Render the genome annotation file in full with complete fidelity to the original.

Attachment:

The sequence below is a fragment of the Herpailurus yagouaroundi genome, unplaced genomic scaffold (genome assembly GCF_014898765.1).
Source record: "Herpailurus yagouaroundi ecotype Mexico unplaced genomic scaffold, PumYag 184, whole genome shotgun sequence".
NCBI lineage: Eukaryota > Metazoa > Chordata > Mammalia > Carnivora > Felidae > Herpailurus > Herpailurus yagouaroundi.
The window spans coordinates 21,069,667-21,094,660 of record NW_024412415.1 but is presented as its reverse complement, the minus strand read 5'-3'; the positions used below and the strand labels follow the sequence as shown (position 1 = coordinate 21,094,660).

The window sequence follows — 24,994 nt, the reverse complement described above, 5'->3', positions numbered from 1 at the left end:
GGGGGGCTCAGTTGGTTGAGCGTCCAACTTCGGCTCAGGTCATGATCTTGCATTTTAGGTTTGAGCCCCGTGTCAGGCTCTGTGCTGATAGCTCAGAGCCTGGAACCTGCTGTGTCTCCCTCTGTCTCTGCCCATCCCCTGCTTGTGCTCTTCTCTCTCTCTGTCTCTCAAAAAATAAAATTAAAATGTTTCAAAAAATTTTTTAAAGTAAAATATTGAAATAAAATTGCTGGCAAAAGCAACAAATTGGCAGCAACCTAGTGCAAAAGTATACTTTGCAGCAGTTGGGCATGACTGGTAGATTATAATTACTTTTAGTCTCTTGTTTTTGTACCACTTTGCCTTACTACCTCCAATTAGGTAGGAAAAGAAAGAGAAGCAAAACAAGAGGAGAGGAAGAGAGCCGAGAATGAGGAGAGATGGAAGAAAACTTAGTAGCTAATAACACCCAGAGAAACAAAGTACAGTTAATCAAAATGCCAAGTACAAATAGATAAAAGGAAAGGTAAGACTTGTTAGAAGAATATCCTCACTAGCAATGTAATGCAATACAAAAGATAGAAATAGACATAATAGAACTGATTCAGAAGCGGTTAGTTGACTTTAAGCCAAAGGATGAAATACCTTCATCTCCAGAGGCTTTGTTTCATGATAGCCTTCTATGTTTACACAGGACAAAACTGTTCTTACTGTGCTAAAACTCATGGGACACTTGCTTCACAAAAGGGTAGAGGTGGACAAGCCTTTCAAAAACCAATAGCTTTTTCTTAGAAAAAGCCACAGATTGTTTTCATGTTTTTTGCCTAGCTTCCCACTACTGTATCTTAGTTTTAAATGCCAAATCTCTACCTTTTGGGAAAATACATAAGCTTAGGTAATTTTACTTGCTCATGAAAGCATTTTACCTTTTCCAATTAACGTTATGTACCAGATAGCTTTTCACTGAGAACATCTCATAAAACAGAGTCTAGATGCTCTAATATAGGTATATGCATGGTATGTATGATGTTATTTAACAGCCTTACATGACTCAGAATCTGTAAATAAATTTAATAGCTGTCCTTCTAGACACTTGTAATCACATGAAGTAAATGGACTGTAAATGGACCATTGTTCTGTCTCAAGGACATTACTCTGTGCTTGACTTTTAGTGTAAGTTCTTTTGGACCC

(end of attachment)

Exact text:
The sequence below is a fragment of the Herpailurus yagouaroundi genome, unplaced genomic scaffold (genome assembly GCF_014898765.1).
Source record: "Herpailurus yagouaroundi ecotype Mexico unplaced genomic scaffold, PumYag 184, whole genome shotgun sequence".
NCBI lineage: Eukaryota > Metazoa > Chordata > Mammalia > Carnivora > Felidae > Herpailurus > Herpailurus yagouaroundi.
The window spans coordinates 21,069,667-21,094,660 of record NW_024412415.1 but is presented as its reverse complement, the minus strand read 5'-3'; the positions used below and the strand labels follow the sequence as shown (position 1 = coordinate 21,094,660).

The window sequence follows — 24,994 nt, the reverse complement described above, 5'->3', positions numbered from 1 at the left end:
GGGGGGCTCAGTTGGTTGAGCGTCCAACTTCGGCTCAGGTCATGATCTTGCATTTTAGGTTTGAGCCCCGTGTCAGGCTCTGTGCTGATAGCTCAGAGCCTGGAACCTGCTGTGTCTCCCTCTGTCTCTGCCCATCCCCTGCTTGTGCTCTTCTCTCTCTCTGTCTCTCAAAAAATAAAATTAAAATGTTTCAAAAAATTTTTTAAAGTAAAATATTGAAATAAAATTGCTGGCAAAAGCAACAAATTGGCAGCAACCTAGTGCAAAAGTATACTTTGCAGCAGTTGGGCATGACTGGTAGATTATAATTACTTTTAGTCTCTTGTTTTTGTACCACTTTGCCTTACTACCTCCAATTAGGTAGGAAAAGAAAGAGAAGCAAAACAAGAGGAGAGGAAGAGAGCCGAGAATGAGGAGAGATGGAAGAAAACTTAGTAGCTAATAACACCCAGAGAAACAAAGTACAGTTAATCAAAATGCCAAGTACAAATAGATAAAAGGAAAGGTAAGACTTGTTAGAAGAATATCCTCACTAGCAATGTAATGCAATACAAAAGATAGAAATAGACATAATAGAACTGATTCAGAAGCGGTTAGTTGACTTTAAGCCAAAGGATGAAATACCTTCATCTCCAGAGGCTTTGTTTCATGATAGCCTTCTATGTTTACACAGGACAAAACTGTTCTTACTGTGCTAAAACTCATGGGACACTTGCTTCACAAAAGGGTAGAGGTGGACAAGCCTTTCAAAAACCAATAGCTTTTTCTTAGAAAAAGCCACAGATTGTTTTCATGTTTTTTGCCTAGCTTCCCACTACTGTATCTTAGTTTTAAATGCCAAATCTCTACCTTTTGGGAAAATACATAAGCTTAGGTAATTTTACTTGCTCATGAAAGCATTTTACCTTTTCCAATTAACGTTATGTACCAGATAGCTTTTCACTGAGAACATCTCATAAAACAGAGTCTAGATGCTCTAATATAGGTATATGCATGGTATGTATGATGTTATTTAACAGCCTTACATGACTCAGAATCTGTAAATAAATTTAATAGCTGTCCTTCTAGACACTTGTAATCACATGAAGTAAATGGACTGTAAATGGACCATTGTTCTGTCTCAAGGACATTACTCTGTGCTTGACTTTTAGTGTAAGTTCTTTTGGACCC